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Innocence

Innocence

Paperback

By (author) Penelope Fitzgerald, Introduction by Julian Barnes

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  • Publisher: FOURTH ESTATE LTD
  • Format: Paperback | 368 pages
  • Dimensions: 128mm x 196mm x 26mm | 222g
  • Publication date: 3 January 1998
  • Publication City/Country: London
  • ISBN 10: 0006542379
  • ISBN 13: 9780006542377
  • Sales rank: 108,144

Product description

A new edition of the Booker Prize winner Penelope Fitzgerald's best-loved novel of romance in post-war Italy, with a new introduction by Julian Barnes. The Ridolfis are a Florentine family of long lineage and little money. It is 1955, and the family, like its decrepit villa and farm, has seen better days. Only eighteen-year-old Chiara shows anything like vitality. Chiara has set her heart on Salvatore, a young and brilliant doctor who resolved long ago to be emotionally dependent on no one. Faced with this, she calls on her English girlfriend Barney to help her make the impossible match...

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Author information

Penelope Fitzgerald was one of the most elegant and distinctive voices in British fiction. Three of her novels, The Bookshop, The Beginning of Spring and The Gate of Angels have been shortlisted for the Booker Prize. She won the Prize in 1979 for Offshore. Her last novel, The Blue Flower, was the most admired novel of 1995, chosen no fewer than nineteen times in the press as the 'Book of the Year'. It won America's National Book Critics' Circle Award. She died in April 2000, at the age of eighty-three.

Review quote

'Reading a Penelope Fitzgerald novel is like being taken for a ride in a peculiar kind of car. Everything is of top quality - the engine, the coachwork and the interior all fill you with confidence. Then, after a mile or so, someone throws the steering-wheel out of the window.' Sebastian Faulks 'Wise and ironic, funny and humane, Fitzgerald is a wonderful, wonderful writer.' David Nicholls 'Penelope Fitzgerald's Innocence seems to me to be about real people undergoing real experiences, more real and more interesting than most biographies, and it carries absolute conviction as to time and place. What more could one ask of a novel?' Spectator Books of the Year 'Innocence weilds a curious fascination, replete with the sense of sleepy, slightly anxious fatalism that pervades much of the Italian cinema of the period. Its magic, and its message, are as oblique and inconclusive as the lives of its characters, but both have a lingering power, refreshingly fictive, deliciously un-English.' Literary Review 'I know of no one who expresses so deftly and entertainingly the way in which life seldom turns out as expected. A wonderful book.' Spectator 'This is by far the fullest and richest of Penelope Fitzgerald's novels, and also the most ambitious. Her writing, as ever, has a natural authority, is very funny, warm and gently ironic, and full of tenderness towards human beings and their bravery in living.' TLS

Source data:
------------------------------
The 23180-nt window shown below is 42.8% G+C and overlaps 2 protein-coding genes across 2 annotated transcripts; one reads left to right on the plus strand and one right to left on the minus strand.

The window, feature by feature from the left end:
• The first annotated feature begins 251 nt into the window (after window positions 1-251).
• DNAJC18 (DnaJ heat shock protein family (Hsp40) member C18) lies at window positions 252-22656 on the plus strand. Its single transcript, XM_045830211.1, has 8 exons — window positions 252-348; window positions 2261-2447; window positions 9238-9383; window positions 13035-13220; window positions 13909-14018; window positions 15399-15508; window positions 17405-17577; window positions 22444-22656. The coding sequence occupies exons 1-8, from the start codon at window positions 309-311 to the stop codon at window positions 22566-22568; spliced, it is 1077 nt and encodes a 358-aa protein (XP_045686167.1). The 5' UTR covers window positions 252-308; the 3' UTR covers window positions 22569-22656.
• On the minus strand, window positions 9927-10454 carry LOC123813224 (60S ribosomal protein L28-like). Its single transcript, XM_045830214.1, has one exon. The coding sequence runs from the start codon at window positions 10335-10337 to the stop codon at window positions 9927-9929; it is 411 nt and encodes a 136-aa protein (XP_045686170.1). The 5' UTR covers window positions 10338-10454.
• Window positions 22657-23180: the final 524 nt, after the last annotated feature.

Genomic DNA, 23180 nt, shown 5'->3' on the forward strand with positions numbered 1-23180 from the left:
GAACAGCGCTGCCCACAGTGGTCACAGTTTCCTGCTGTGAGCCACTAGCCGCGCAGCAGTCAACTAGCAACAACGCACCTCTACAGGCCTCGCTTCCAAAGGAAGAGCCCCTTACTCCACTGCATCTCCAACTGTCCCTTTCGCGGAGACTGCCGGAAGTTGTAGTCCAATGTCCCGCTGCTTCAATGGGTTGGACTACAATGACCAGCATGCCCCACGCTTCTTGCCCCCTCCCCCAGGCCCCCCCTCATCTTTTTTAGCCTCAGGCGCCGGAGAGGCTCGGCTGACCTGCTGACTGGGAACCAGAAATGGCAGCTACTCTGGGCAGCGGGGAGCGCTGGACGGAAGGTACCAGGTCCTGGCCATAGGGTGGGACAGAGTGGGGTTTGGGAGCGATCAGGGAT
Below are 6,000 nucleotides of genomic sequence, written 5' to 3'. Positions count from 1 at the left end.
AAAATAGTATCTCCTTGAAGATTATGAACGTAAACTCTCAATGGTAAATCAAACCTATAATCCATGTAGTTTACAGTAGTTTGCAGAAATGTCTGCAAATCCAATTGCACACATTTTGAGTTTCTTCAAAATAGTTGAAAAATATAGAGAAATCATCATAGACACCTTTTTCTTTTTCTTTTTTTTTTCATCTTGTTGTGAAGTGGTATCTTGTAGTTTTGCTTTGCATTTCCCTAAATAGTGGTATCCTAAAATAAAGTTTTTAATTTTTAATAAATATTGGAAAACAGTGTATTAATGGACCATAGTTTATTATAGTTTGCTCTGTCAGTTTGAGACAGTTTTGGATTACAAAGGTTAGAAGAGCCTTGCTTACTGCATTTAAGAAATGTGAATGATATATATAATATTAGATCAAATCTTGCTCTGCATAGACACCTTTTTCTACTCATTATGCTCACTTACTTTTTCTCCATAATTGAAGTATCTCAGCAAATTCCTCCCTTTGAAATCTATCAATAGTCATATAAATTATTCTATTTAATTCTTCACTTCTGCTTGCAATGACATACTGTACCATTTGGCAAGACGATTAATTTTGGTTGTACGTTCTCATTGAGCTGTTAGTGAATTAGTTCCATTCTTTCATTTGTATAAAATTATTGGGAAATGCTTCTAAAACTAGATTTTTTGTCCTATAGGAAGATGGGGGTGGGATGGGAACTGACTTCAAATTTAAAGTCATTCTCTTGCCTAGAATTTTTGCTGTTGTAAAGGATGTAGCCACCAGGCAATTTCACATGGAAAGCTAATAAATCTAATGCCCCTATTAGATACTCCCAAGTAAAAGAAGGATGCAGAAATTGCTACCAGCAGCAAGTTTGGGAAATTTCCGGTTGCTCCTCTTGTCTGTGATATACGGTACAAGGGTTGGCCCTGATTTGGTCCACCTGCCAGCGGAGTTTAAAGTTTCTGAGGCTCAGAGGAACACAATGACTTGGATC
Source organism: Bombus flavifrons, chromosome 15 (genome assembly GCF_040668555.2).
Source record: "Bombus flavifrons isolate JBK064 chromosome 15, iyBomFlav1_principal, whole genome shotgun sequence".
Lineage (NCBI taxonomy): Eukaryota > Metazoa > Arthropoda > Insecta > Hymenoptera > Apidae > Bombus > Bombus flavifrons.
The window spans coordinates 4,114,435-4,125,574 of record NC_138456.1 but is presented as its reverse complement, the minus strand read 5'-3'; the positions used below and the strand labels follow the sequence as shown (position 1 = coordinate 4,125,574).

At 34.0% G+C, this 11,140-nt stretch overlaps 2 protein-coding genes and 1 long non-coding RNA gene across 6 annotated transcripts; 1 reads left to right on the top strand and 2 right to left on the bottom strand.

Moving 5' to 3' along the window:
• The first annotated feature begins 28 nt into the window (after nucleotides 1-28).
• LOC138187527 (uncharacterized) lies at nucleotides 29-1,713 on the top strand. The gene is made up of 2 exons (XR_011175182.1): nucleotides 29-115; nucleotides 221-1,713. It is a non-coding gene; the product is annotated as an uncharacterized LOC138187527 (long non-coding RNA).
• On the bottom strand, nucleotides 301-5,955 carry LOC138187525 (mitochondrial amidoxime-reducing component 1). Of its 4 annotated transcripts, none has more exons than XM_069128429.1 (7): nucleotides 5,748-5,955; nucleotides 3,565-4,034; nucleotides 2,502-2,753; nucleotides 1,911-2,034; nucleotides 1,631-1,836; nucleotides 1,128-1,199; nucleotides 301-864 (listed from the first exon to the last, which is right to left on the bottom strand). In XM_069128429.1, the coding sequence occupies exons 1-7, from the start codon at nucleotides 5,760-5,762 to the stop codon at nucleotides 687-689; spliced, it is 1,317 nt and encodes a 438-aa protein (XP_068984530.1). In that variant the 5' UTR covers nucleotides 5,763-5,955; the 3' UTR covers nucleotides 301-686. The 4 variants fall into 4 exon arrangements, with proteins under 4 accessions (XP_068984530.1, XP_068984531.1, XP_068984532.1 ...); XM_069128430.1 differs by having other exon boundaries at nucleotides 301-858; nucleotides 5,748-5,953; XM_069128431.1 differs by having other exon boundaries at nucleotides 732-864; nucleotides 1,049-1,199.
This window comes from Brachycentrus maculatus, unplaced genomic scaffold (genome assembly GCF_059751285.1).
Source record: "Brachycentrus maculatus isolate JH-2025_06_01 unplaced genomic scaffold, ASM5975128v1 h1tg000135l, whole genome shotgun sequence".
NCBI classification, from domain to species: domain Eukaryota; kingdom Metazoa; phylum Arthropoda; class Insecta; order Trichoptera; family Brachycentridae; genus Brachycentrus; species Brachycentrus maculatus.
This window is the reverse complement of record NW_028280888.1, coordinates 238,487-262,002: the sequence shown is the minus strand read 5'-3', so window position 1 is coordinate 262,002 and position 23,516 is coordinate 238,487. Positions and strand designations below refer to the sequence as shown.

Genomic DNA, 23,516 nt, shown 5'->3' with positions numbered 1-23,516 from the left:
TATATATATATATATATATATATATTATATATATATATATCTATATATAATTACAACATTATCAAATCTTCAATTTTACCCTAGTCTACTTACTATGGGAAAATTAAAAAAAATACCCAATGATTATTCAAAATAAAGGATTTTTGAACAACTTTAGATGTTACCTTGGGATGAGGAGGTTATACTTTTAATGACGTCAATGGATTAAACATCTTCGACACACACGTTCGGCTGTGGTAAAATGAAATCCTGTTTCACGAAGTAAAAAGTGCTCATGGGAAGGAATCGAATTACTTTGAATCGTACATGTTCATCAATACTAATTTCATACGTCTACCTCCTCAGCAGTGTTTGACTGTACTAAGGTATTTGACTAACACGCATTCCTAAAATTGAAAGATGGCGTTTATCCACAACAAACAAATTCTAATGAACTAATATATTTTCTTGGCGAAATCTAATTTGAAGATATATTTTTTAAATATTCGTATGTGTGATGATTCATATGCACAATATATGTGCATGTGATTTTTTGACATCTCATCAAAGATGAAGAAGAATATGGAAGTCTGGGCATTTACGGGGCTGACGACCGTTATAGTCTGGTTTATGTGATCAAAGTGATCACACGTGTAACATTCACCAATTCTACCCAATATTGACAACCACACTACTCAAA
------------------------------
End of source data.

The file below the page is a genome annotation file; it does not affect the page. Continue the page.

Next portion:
Editorial reviews

This thickly textured comedy of manners, by Booker Prize-winner Fitzgerald (the mystery The Golden Child, 1979, and the non-fiction The Knox Brothers, 1978) serves up a dish of wit and wry so chockablock with eccentric characters that it may be too rich a concoction for the American palate. Set in Italy in the 1950's, the novel spans times past and present, geographies of North and South, politics and nuances of politesse. Its characters are scientists and men of God, aristocrats and communists, wine makers, dressmakers, failed philanthropists, ardent and indifferent stutters. The Ridolfi, an ancient noble family are crumbling like their villa, the Ricordanza, into genteel poverty and idiosyncracy. The old Count and his sister Maddalena come and go in the Ricordanza or in their equally decrepit flat in Florence. The Count keeps himself remote while his sister engages in misguided charity; she establishes a Refuge in which old women look after homeless infants ("The toothless would comfortably coexist with the toothless"). The Count's daughter Chiara, educated in England, meanwhile meets Dr. Salvatore Rossi at a concert and is smitten. Salvatore, from the South, ill-tempered, bad-mannered, poor, turns his back on his roots in Mazzata, bis parcel of land there, and his obligations (according to his father's communist comrades - disciples of Antonio Gramsci) to return to Mazzata only as resident intellectual. Chiara in result invites her English schoolmate Barney to advise her in affairs of the heart: Barney, big-boned and big-hearted, makes a big mess as she tries both to counsel Chiara and to find her own suitable or unsuitable mate. As Barney, Chiara, and Maddalena (at whose Refuge the old ladies stash away the babies from potential adopters) and their fellows discover, helping others can have disastrous results. In lively prose, Fitzgerald pins down her characters so brilliantly - often with one incisive sentence - that they threaten to become specimens, distanced by her cleverness. This is a peculiarly English dessert, dense as trifle, to be ingested slowly, not swallowed whole. An acquired taste. (Kirkus Reviews)